This challenge is so significant that it even has its own name, alert fatigue. Unfortunately, the result is that many IT teams are ending up in security limbo, not being able to deliver the impact they would like because they simply do not know what to focus on and prioritise. And inevitably, as a result, the likelihood of a revenue-impacting security event rises higher.

Risk prioritisation

As the number of cloud-native applications grows, IT teams need to gain expanded visibility into their Kubernetes environments. They need to have the ability to rapidly pinpoint security issues across application entities, whether these are business transactions, services, workload, pods or containers. Entity level correlation enables IT teams to quickly isolate issues and apply fixes, improving metrics such as mean time to detect, MTTD and mean time to remediation, MTTR.

But visibility alone is not sufficient. To make sense of the flood of incoming alerts, IT teams also need to add business context to their security findings. They must have the right solution that enables them to rapidly locate, assess and prioritise risk and remediate issues based on potential business impact.

This is why business risk observability is a must for any organisation that considers itself to be cloud-first. This approach brings together application performance data and business impact context with vulnerability detection and security intelligence so that IT teams can easily identify which business transactions present the greatest risk to the business.

As a result, they are able to prioritise the issues with the potential to do most damage to the business, for example, issues which are associated with highly sensitive customer data, or vulnerabilities in mission-critical applications.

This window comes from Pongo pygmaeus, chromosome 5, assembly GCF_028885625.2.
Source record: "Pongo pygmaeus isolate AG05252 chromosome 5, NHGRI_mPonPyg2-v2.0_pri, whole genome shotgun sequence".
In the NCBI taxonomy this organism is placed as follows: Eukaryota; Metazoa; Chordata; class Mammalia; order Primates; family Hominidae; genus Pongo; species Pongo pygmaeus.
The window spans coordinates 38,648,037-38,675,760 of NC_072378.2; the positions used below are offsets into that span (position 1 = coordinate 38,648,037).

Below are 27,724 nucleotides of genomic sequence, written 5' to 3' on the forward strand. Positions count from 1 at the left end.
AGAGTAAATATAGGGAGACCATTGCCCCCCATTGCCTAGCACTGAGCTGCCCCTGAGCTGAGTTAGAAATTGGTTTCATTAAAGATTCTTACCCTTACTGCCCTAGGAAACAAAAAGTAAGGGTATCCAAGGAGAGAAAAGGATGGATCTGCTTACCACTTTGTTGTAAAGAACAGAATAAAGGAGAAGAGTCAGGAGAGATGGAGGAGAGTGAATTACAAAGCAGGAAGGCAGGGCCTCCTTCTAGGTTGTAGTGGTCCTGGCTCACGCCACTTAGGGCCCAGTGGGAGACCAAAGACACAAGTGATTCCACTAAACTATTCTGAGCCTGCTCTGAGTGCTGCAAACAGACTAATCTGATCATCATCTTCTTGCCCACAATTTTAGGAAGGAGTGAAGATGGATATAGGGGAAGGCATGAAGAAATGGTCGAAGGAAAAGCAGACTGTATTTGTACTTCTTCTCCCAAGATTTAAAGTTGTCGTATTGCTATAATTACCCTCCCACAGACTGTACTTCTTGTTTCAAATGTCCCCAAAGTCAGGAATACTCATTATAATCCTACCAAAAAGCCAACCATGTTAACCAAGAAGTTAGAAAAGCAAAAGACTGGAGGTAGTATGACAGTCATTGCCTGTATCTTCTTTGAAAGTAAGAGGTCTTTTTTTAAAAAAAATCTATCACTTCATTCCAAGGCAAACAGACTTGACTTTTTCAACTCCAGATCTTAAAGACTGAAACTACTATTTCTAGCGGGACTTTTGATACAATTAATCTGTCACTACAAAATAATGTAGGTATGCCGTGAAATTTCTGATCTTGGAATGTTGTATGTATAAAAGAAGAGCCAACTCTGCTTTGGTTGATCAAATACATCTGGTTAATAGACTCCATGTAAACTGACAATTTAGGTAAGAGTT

Business risk observability

Business risk observability is also the answer to fighting back fragmentation. It breaks down silos across the IT department and brings applications and security teams together around a single source of truth for all application availability, performance, and security data. With it, organisations can finally succeed in their quest towards DevSecOps and a more integrated approach to security throughout the application lifecycle.

Development teams can easily adhere to their organisation’s most critical security priorities and embed robust security into every line of code. This will result in secure applications that have been designed for security from the onset, and are therefore easier to manage and troubleshoot before, during and after release.

As digital transformation initiatives progress, IT teams will constantly have to do more with less. Business risk observability eases the pressure on over-stretched IT teams, providing technologists with the tools and insights they need to regain control, make smart decisions and deliver positive impact for their organisations.

It is time for technologists in all sectors to think beyond just the technical aspects of the infrastructure and applications they are responsible for. IT is now a fundamental enabler of the enterprise, and so they must think of attacks from the perspective of their potential impact on the business.

Fortunately, business risk observability can help organisations to meet the challenge of security within modern application environments. The urgency with which IT teams need to implement these tools, along with process and cultural change, is only increasing.

They cannot afford to get left behind in the shift towards business risk observability. With the right strategy in place, they can mitigate business risk, empower their teams, and keep their digital transformation programs on track.